July 5, 2009

Creative Fusion, July 1, 2009

Anne Ptasznik of Creative Fusion did a wee interview with me and posted it on Facebook. Anne has graciously permitted me to reproduce the text here. Please do visit Anne’s online material. And if you would like to improve your communication, PR, etc., drop by Anne’s pages for some of her great communication tips.

Richard Best is a best-selling author and a self-described frugal wine expert. His latest book "The Frugal Oenophile’s Winegrape Primer," available from http://www.frugalwinebooks.com, is great for people who like to explore new wines but don't know exactly which one they'll most enjoy. I did this quick Q and A with Richard yesterday.
Creative Fusion: First of all, I just need to ask: What is a frugal wine expert?
Richard Best: Usually we assume the word frugal means inexpensive, or at least price conscious. That certainly is appropriate with today’s economy. But in its broader sense, frugal means careful. I like to think in terms of value. Value maximizes quality and enjoyment at any given price point. No matter what your wine budget may be, a frugal wine is the best one you can get for the price.
Creative Fusion: Are there any specific wines that you would recommend for Canada Day?
Richard Best: I would never hesitate to recommend a Canadian wine for Canada Day or any other day. We make great wine. And again, it’s something that most of us are likely thinking about right now, both economically and environmentally. I could list a few wines that I like, but that would penalize the ones I haven’t tried yet. In general, the VQA wines you’ll find on LCBO store shelves are high quality. VQA is how you can tell the wine was actually grown in Ontario. However, my best advice is to do what I am going to do. I’m heading for wine country (Niagara) where I’ll enjoy the sights and the hospitality of the wineries. I’ll also try the wines, and I’ll buy a few bottles of the ones I like. (Did you know that we have about 150 wineries in Ontario?)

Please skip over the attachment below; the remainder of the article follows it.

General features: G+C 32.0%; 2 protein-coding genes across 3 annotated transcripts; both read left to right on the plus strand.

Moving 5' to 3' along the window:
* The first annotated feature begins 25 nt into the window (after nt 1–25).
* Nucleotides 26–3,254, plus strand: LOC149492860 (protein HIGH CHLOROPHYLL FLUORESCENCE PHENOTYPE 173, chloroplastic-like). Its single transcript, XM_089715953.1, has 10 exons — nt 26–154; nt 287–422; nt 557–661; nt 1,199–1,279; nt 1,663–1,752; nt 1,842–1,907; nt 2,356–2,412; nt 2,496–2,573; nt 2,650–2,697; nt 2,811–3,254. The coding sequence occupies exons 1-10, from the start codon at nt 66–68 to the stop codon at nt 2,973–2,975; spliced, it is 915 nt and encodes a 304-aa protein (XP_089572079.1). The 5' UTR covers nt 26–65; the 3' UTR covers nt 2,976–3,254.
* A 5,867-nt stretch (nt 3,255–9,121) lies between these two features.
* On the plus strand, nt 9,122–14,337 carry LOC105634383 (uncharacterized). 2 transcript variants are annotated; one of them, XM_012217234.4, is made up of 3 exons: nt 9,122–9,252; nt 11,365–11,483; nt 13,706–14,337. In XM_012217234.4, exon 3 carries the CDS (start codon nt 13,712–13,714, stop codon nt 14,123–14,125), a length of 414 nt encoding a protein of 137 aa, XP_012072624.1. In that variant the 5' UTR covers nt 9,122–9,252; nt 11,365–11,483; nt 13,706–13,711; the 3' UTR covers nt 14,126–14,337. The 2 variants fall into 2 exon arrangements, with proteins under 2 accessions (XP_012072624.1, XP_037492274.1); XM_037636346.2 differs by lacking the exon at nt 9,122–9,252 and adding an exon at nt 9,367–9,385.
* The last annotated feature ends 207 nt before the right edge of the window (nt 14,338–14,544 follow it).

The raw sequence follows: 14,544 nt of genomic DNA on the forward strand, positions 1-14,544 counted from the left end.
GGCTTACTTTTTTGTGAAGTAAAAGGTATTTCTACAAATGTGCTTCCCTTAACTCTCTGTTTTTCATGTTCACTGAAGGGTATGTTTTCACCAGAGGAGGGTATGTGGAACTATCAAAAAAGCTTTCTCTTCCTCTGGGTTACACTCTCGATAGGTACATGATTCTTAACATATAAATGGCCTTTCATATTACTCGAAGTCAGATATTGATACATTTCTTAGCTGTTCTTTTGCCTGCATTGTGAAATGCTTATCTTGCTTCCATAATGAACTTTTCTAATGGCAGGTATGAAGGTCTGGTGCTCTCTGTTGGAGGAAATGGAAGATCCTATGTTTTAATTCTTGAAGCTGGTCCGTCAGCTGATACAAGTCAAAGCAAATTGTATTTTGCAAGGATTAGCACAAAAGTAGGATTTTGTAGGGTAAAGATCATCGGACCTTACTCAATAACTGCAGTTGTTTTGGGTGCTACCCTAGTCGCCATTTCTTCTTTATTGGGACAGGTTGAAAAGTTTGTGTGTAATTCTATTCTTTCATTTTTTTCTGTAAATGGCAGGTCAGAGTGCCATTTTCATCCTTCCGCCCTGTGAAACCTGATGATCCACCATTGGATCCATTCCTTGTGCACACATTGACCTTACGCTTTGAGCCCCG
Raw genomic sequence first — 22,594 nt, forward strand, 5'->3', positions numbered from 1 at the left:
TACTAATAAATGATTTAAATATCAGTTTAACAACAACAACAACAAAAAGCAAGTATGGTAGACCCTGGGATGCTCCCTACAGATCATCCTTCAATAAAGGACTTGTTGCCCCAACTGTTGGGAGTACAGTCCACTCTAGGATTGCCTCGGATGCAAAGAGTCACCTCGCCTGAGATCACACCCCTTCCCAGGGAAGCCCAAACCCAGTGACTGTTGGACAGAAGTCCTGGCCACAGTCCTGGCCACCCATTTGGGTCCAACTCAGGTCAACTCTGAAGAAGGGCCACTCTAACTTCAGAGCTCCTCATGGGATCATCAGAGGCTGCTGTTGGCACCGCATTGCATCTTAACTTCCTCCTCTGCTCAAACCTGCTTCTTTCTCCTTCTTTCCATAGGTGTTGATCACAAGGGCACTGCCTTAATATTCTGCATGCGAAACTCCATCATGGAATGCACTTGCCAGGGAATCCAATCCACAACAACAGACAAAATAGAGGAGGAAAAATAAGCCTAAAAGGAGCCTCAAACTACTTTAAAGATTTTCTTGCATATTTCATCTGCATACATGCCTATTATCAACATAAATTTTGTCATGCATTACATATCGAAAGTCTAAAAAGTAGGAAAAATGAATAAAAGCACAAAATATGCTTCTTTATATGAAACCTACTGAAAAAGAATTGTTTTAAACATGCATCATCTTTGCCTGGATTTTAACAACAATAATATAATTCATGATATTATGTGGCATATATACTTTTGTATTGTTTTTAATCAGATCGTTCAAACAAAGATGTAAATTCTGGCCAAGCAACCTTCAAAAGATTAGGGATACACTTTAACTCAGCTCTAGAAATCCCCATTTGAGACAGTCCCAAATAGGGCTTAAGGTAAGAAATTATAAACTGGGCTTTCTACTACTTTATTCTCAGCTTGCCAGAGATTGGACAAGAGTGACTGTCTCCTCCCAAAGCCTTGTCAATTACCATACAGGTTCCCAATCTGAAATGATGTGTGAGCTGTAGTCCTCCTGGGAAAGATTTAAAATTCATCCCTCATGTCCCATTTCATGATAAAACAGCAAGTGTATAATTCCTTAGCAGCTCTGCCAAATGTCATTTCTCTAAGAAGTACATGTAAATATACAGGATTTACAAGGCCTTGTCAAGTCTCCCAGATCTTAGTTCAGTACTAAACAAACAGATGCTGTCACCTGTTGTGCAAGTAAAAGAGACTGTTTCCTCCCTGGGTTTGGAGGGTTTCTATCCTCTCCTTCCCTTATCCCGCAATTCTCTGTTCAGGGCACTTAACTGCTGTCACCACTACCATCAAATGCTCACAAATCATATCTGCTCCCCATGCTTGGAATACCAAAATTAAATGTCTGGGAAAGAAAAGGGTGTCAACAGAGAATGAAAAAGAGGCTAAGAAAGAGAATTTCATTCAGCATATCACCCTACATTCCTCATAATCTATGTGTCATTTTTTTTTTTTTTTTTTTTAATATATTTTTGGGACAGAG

Creative Fusion: Would there be wines better for a BBQ? How about a picnic lunch?
Richard Best: For many of us, summer means it’s time to put away the big reds. But that doesn’t mean you can’t have character-filled red wines on a hot day. Just stick with lower tannin, fruit-forward reds such as Shiraz, Zinfandel (the red one), and good ol’ Ontario Baco Noir. Most white wines work well in warm weather, especially the fruitier ones such as Pinot Gris, Riesling, or Grüner Veltliner. It’s also pink wine season, but look for quality dry or off-dry rosé. A word about serving temperature: We often serve red wines too warm and white wines too cold. Put a bottle of red wine in the fridge or on ice for about 1/2 hour before serving. White and rosé wines can take about 2 hours to come to a suitable temperature.
Creative Fusion: Sometimes when I go to a party, I don't know what to buy the host. Would your book help me and, if so, how?
Richard Best: I wrote my latest book mainly for my own use. I can’t keep the details of 200+ grapes in memory, so I compiled a lot of notes. These eventually became the book and, frankly, I refer to it all the time. It gives thumbnail portraits of all the grape names you’re likely to see on wine bottles, along with the grape’s history, what sort of wine it produces, and a list of foods that will go with it. If you’re looking for a new wine to try or if you see an unfamiliar name on a label, you can look it up in a matter of seconds and get just enough information to help you make an informed decision.
Creative Fusion: What is so important about knowing about the grape when you are purchasing wine?
Richard Best: Let me compare it to selecting from a restaurant menu. No matter where you are or how the dish has been prepared, chicken is still chicken and beef is still beef. In a quality wine, the grape variety, or combination of grapes, is the single most important factor. Terroir (i.e. where the wine was grown) and winemaking techniques are important, but their proper role is to capture the quality of the grapes. If you understand what sort of wine a certain grape produces, then you have a better chance of discovering wines you’ll like. And if you have a good cross-reference to different grapes and wine styles – such as my Winegrape Primer -- you can more easily branch out to new wines.
Now it's up to you folks. If you have any other questions, I'll be sure to pass them along to Richard, so he can try and answer them here www.facebook.com/anne.ptasznik.
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About Anne Ptasznik

Head thinker, writer and communications strategist with Creative Fusion, a writing and communications company serving companies and organizations that take social responsibility seriously.

Inspirational Quote

Penicillin cures, but wine makes people happy - Alexander Fleming

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